The Master of Science in Human Development and Family Science, option in Early Childhood
Education, emphasizes theory, research and application of child development in professional
education of children from birth through age eight. The program prepares graduates
for careers as early childhood teacher educators, child, family and educational advocates,
administrators and more. Students may pursue the program as a traditional master’s
degree or as a dual-degree program, earning both a bachelor’s degree and master’s
The traditional master’s degree requires a minimum of 30 or 32 hours beyond the bachelor’s
degree, depending if you chose the thesis or creative component option. The bachelor’s
and master’s dual-degree program requires 151 total credit hours and is designed to
be completed in five years, including two summers.
Coursework areas of emphasis include:
100% of our master’s students are employed in the education field with salaries
consistently higher than those with only a bachelor's degree.
Child Development, assessment and intervention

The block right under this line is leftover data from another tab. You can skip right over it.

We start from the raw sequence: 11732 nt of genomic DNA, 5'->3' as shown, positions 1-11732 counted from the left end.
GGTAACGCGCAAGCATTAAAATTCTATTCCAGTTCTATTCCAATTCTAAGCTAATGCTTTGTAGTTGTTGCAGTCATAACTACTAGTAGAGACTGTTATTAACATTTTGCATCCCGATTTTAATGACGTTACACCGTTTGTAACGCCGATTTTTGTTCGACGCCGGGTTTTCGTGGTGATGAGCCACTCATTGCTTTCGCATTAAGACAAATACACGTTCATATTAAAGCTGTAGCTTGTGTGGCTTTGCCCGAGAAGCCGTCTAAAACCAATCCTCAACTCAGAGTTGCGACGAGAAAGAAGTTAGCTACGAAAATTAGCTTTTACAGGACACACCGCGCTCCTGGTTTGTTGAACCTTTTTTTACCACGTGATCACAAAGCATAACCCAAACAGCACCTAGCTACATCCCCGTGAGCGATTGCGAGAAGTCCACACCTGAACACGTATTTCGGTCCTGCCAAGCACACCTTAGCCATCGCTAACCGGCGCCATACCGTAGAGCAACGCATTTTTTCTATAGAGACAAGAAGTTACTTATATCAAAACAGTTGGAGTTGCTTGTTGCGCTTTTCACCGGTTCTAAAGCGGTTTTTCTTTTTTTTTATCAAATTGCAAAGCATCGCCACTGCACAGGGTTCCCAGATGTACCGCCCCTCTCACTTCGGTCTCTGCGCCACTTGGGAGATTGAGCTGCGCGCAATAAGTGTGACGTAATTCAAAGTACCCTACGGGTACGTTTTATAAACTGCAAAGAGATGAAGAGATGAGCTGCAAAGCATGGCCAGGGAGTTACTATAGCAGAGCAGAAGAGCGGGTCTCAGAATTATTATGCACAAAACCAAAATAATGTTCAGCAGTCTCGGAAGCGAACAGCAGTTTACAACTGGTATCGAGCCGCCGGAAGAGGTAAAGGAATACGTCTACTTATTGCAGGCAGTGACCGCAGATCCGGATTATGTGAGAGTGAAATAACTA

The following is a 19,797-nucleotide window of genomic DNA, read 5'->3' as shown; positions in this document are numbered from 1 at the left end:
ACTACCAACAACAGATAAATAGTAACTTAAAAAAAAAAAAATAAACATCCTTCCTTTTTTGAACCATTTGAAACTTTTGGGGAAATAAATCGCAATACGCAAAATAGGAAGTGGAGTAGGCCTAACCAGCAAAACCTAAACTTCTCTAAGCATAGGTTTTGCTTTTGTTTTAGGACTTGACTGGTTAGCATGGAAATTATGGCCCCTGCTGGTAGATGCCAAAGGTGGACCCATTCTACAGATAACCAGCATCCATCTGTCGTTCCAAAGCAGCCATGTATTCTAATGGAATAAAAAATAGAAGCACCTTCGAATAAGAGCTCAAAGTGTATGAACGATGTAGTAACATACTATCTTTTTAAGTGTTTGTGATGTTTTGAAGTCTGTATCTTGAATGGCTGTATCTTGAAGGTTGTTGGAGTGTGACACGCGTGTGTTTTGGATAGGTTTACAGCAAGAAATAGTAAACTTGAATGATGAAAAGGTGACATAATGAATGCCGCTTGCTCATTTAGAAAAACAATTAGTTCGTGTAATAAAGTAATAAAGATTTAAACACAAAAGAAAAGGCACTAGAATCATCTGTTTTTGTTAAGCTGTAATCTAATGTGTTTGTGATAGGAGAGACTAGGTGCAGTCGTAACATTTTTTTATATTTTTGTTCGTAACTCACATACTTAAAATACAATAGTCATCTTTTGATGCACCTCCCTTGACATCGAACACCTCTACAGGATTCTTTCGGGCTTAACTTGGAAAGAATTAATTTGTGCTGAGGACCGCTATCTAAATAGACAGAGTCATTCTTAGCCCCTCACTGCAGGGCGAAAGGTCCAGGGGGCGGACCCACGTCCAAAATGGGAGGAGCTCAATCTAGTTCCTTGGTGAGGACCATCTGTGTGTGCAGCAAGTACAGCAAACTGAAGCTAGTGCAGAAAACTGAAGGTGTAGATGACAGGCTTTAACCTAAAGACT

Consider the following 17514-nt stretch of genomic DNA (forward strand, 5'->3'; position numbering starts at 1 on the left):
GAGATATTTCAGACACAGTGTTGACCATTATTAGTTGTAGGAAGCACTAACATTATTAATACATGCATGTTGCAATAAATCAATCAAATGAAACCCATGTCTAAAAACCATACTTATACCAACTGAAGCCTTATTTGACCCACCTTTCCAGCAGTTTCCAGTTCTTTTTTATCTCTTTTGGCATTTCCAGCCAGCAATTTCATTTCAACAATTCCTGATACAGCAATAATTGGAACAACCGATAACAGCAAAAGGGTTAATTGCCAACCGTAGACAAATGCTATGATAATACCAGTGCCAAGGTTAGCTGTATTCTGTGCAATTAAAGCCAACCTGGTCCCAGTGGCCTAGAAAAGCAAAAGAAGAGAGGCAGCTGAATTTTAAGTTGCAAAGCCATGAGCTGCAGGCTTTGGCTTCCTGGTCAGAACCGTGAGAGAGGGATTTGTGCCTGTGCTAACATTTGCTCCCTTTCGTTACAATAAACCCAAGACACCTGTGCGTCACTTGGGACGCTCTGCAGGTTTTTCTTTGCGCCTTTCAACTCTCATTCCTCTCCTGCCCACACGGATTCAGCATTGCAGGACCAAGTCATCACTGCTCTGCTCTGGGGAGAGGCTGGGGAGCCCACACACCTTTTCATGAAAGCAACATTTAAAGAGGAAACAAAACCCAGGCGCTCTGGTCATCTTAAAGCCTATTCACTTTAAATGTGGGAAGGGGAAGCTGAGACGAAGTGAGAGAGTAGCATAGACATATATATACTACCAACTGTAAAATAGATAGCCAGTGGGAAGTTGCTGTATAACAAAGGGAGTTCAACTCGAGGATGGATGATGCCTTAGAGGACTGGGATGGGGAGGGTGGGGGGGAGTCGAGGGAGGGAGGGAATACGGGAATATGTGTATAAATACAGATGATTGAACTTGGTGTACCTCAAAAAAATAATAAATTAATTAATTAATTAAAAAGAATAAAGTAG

History and theory
Observation and assessment
Research and Faculty
Program faculty have expertise in the areas of inclusive classrooms, assistive technology,
how relationships among teachers, parents and children influence children’s learning
and development and working with immigrant and multilingual families. Our students
have research, observation and learning opportunities in our on-campus Cleo L. Craig Child Development Laboratory (CDL), which serves children age one through five. The CDL is accredited by the National Association for the Education of Young Children.
Applications to the program are considered twice per year with the following deadlines:
Fall Semester - April 1
Spring Semester - October 15 Students interested in the dual degree must apply to the MS program during their third
year of the undergraduate program.